Central Bankers Can't Return to Simpler Times

When Federal Reserve governors held an emergency conference call with the presidents of the regional Fed banks on May 9 to discuss the spreading Greek debt crisis, some policymakers voiced concern that lending a hand to Europe might not play well in the U.S. Congress. The Senate was in the middle of a debate to overhaul the financial system, and some Fed officials said that assisting Europe might encourage lawmakers to rein in the central bank's independence. In the end the Fed approved short-term currency swaps with foreign central banks after Chairman Ben S. Bernanke argued that the Fed needed to do what was best for the U.S. economy and could deal with the politics by better explaining its actions.

It's not the first time a central bank has confronted politicization, though the collisions have certainly increased as bankers—and their emergency rescue maneuvers—have become electoral fodder. It turns out that it's hard to retreat to a quiet life of making monetary policy after committing trillions of public dollars to save the global economy.

Even as the world's economies improve there are all sorts of new political demands confronting central bankers. In Britain, Bank of England Governor Mervyn King was asked to weigh in on the fiscal diet pieced together by the new Conservative-led coalition government, including $9 billion in budget cuts. (King pronounced it "very strong and powerful.") European Central Bank President Jean-Claude Trichet has had to defend his bank's purchases of troubled government debts as part of the region's nearly $1 trillion package to restore calm to financial markets. In the U.S., Bernanke has conducted a modified public campaign to burnish the Fed's image, touring a Tasty Baking (TSTY) cupcake factory in Philadelphia like a retail pol on May 13, and even chatting up employees.

Beyond removing central bankers from the important, time-consuming work of promoting economic growth while keeping inflation at bay, there are dangers to this trend. Monetary policy was designed to be conducted independent of political pressure for good reason: Central bankers are freer than lawmakers focused on the next election to take the painful steps needed to control inflation. Independent central banks also can better resist pressure to use the power of the printing press to finance government largesse.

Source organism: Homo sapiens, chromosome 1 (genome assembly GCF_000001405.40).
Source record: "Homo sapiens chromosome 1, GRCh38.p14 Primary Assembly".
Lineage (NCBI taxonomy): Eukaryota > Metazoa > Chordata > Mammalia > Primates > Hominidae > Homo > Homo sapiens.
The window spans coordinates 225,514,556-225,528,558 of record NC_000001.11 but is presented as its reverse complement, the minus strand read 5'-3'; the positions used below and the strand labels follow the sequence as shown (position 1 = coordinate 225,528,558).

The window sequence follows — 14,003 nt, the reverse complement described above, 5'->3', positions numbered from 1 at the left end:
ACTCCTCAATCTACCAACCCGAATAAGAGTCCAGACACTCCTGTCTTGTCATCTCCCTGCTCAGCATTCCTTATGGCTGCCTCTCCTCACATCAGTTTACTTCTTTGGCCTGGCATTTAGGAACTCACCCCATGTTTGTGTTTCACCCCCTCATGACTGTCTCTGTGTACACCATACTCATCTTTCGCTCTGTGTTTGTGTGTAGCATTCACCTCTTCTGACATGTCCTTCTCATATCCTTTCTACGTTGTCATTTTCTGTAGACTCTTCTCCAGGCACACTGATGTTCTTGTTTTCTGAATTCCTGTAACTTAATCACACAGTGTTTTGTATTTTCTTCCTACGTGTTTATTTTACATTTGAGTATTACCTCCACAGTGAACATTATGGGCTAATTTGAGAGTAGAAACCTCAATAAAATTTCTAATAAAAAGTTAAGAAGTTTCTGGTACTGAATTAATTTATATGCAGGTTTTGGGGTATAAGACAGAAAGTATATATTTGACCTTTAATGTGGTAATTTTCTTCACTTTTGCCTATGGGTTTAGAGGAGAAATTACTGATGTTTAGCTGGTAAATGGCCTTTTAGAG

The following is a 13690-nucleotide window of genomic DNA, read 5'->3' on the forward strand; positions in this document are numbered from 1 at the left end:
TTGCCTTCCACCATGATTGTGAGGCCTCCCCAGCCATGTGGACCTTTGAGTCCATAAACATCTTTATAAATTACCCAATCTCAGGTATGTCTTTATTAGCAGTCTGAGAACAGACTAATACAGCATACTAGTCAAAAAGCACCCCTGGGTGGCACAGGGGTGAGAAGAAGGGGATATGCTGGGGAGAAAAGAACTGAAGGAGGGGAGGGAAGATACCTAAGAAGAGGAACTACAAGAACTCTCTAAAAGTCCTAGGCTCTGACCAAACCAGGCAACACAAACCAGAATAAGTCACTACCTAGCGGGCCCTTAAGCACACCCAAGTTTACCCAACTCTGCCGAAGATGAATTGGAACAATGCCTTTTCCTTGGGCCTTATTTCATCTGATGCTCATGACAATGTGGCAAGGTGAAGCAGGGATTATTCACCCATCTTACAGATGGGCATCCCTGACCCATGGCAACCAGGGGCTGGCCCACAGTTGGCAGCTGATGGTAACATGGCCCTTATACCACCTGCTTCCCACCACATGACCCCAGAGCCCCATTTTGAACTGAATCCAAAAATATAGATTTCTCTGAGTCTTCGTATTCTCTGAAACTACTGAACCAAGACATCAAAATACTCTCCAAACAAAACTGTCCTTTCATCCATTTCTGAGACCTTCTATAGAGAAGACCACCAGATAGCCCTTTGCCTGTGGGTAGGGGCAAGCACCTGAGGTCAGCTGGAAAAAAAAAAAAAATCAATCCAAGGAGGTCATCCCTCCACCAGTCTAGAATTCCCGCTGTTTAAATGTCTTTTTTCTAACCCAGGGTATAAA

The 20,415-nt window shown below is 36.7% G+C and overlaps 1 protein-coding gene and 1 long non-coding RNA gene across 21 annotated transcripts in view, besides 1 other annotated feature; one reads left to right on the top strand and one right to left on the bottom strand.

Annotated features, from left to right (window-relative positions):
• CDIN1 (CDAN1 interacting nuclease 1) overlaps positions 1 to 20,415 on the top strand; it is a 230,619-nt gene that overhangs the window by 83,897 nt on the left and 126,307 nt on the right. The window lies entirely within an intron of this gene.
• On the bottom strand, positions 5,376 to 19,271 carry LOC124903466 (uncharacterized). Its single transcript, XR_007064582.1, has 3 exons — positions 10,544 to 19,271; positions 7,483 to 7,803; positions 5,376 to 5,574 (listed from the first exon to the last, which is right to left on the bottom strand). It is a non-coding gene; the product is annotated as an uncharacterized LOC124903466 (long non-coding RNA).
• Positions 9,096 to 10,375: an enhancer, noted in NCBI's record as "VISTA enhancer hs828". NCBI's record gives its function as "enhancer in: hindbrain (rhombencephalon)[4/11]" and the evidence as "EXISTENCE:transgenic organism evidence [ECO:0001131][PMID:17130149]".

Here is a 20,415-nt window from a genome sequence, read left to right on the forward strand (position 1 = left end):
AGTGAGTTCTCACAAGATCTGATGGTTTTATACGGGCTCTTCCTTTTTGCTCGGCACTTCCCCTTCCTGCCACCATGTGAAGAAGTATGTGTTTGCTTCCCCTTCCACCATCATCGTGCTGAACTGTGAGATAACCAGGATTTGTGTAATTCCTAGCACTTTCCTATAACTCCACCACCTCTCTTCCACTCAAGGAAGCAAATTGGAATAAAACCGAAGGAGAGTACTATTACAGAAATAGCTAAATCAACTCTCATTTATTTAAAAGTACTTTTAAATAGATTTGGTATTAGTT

If political considerations play a more prominent role in central banks' decisions, some economists worry that interest-rate policy could tip in the direction of short-term expediency. "We're getting far, far away from the model of the independent central bank," says Carnegie Mellon University professor Allan Meltzer, author of a two-volume history of the Fed. "We're going to end up with much higher inflation."

To prevent that from happening, central bankers need a new playbook to deal with the new pressures they're facing. They will have to do a better job explaining what they are up to and why, both to the public and elected officials, says New York University professor Mark Gertler, who co-wrote research papers with Bernanke when the Fed chairman was at Princeton University. At least a little politicking—both the grass-roots kind Bernanke conducted in Philadelphia and the back-channeling that is routine on Capitol Hill—is crucial to fending off political attacks on their independence.

So far the Fed looks to have beaten back its biggest threats, including a proposal by Senator David Vitter (R-La.) to allow continuous congressional audits of its policies. Bernanke took to the phones to persuade lawmakers to reject the measure while regional Fed presidents—led by Thomas Hoenig of Kansas City—pitched in by visiting lawmakers.

Other central banks have been less successful at preserving their autonomy. The South Korean government broke a decade-long precedent by sending a senior finance ministry official to the meetings of the Bank of Korea starting in January in an attempt to keep interest rates down. Bank of Japan Governor Masaaki Shirakawa doubled a lending program for banks in March, under pressure from Finance Minister Naoto Kan to do more to help the economy.

To ease the pressure on Greece and other European governments from surging interest rates, the ECB has begun buying sovereign bonds while stepping up its pleas to the region's political leaders to reduce red ink. There is no alternative to euro-area budget consolidation, Bank of Italy Governor and ECB Governing Council member Mario Draghi said on May 11.

The move, though, has shaken investors' faith in the ECB. "It's very unusual for a central bank to be buying what is distressed debt," says John Taylor, a professor at Stanford University and author of the Taylor Rule that policymakers worldwide use to help set interest rates. "It does raise questions about the independence of the ECB." Those concerns were fanned by comments from Axel Weber, also an ECB Governing Council member and president of Germany's central bank, that the bond purchases posed "significant" risks to the financial stability of the region.

With global investors growing more antsy about financing record budget deficits of the industrial nations, the demands on central banks to step into the breach are not likely to end soon.

The bottom line: Central bankers joined the political fray when they rescued their economies. Now they're finding it hard to retreat.

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